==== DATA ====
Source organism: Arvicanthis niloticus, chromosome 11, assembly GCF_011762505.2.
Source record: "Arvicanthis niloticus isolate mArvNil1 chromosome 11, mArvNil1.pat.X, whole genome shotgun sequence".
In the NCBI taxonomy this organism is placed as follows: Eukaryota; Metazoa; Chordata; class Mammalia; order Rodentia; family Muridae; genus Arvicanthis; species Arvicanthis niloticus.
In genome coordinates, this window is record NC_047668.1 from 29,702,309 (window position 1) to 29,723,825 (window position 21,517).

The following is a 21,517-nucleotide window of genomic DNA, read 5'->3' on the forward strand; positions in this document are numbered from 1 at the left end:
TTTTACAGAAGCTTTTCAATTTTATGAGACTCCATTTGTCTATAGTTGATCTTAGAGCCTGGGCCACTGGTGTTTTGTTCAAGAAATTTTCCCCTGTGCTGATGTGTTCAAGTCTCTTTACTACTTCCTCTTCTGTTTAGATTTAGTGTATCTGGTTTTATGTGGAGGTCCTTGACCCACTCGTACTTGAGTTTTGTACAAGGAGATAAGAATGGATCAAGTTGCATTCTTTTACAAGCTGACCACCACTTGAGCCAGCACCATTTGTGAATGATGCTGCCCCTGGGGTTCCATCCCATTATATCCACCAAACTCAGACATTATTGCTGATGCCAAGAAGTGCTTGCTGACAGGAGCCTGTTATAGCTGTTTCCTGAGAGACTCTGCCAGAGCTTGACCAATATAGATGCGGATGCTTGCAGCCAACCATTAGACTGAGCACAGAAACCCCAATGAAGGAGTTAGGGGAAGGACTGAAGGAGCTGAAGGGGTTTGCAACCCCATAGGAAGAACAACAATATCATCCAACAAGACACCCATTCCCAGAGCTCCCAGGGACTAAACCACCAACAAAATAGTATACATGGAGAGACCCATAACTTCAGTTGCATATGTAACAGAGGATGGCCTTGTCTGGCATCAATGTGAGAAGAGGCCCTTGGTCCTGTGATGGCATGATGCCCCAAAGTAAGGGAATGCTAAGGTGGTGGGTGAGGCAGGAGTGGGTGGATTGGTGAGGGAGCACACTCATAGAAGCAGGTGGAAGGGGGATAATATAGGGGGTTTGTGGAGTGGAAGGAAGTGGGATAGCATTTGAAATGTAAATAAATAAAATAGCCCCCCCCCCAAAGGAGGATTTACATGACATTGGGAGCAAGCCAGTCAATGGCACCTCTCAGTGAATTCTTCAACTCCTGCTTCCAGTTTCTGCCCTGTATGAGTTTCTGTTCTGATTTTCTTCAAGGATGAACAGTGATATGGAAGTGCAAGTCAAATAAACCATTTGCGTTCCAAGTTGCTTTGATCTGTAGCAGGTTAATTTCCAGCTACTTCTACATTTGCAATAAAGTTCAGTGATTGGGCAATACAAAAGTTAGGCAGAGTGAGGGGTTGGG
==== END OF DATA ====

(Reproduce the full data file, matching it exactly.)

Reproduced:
Source organism: Arvicanthis niloticus, chromosome 11, assembly GCF_011762505.2.
Source record: "Arvicanthis niloticus isolate mArvNil1 chromosome 11, mArvNil1.pat.X, whole genome shotgun sequence".
In the NCBI taxonomy this organism is placed as follows: Eukaryota; Metazoa; Chordata; class Mammalia; order Rodentia; family Muridae; genus Arvicanthis; species Arvicanthis niloticus.
In genome coordinates, this window is record NC_047668.1 from 29,702,309 (window position 1) to 29,723,825 (window position 21,517).

The following is a 21,517-nucleotide window of genomic DNA, read 5'->3' on the forward strand; positions in this document are numbered from 1 at the left end:
TTTTACAGAAGCTTTTCAATTTTATGAGACTCCATTTGTCTATAGTTGATCTTAGAGCCTGGGCCACTGGTGTTTTGTTCAAGAAATTTTCCCCTGTGCTGATGTGTTCAAGTCTCTTTACTACTTCCTCTTCTGTTTAGATTTAGTGTATCTGGTTTTATGTGGAGGTCCTTGACCCACTCGTACTTGAGTTTTGTACAAGGAGATAAGAATGGATCAAGTTGCATTCTTTTACAAGCTGACCACCACTTGAGCCAGCACCATTTGTGAATGATGCTGCCCCTGGGGTTCCATCCCATTATATCCACCAAACTCAGACATTATTGCTGATGCCAAGAAGTGCTTGCTGACAGGAGCCTGTTATAGCTGTTTCCTGAGAGACTCTGCCAGAGCTTGACCAATATAGATGCGGATGCTTGCAGCCAACCATTAGACTGAGCACAGAAACCCCAATGAAGGAGTTAGGGGAAGGACTGAAGGAGCTGAAGGGGTTTGCAACCCCATAGGAAGAACAACAATATCATCCAACAAGACACCCATTCCCAGAGCTCCCAGGGACTAAACCACCAACAAAATAGTATACATGGAGAGACCCATAACTTCAGTTGCATATGTAACAGAGGATGGCCTTGTCTGGCATCAATGTGAGAAGAGGCCCTTGGTCCTGTGATGGCATGATGCCCCAAAGTAAGGGAATGCTAAGGTGGTGGGTGAGGCAGGAGTGGGTGGATTGGTGAGGGAGCACACTCATAGAAGCAGGTGGAAGGGGGATAATATAGGGGGTTTGTGGAGTGGAAGGAAGTGGGATAGCATTTGAAATGTAAATAAATAAAATAGCCCCCCCCCCAAAGGAGGATTTACATGACATTGGGAGCAAGCCAGTCAATGGCACCTCTCAGTGAATTCTTCAACTCCTGCTTCCAGTTTCTGCCCTGTATGAGTTTCTGTTCTGATTTTCTTCAAGGATGAACAGTGATATGGAAGTGCAAGTCAAATAAACCATTTGCGTTCCAAGTTGCTTTGATCTGTAGCAGGTTAATTTCCAGCTACTTCTACATTTGCAATAAAGTTCAGTGATTGGGCAATACAAAAGTTAGGCAGAGTGAGGGGTTGGG